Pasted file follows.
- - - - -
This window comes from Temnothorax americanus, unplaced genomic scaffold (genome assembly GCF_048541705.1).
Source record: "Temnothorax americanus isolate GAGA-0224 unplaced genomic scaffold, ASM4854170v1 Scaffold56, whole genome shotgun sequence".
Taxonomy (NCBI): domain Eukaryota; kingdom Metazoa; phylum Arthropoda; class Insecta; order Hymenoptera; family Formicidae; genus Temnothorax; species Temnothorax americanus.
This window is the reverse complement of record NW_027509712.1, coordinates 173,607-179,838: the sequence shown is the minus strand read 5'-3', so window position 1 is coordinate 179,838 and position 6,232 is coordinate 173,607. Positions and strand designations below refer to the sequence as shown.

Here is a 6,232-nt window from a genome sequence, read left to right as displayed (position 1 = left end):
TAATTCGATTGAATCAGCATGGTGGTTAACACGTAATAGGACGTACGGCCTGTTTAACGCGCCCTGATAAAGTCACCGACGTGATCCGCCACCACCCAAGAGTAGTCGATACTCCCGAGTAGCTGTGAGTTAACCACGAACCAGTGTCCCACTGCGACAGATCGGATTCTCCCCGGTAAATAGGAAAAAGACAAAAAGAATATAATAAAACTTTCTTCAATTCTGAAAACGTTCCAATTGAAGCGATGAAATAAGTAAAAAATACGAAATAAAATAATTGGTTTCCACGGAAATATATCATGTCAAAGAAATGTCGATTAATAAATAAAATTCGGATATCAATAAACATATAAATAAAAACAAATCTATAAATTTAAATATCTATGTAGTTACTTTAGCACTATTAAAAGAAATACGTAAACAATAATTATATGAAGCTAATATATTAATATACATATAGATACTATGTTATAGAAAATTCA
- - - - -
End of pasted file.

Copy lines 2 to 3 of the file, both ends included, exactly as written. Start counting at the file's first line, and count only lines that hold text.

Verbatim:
Source record: "Temnothorax americanus isolate GAGA-0224 unplaced genomic scaffold, ASM4854170v1 Scaffold56, whole genome shotgun sequence".
Taxonomy (NCBI): domain Eukaryota; kingdom Metazoa; phylum Arthropoda; class Insecta; order Hymenoptera; family Formicidae; genus Temnothorax; species Temnothorax americanus.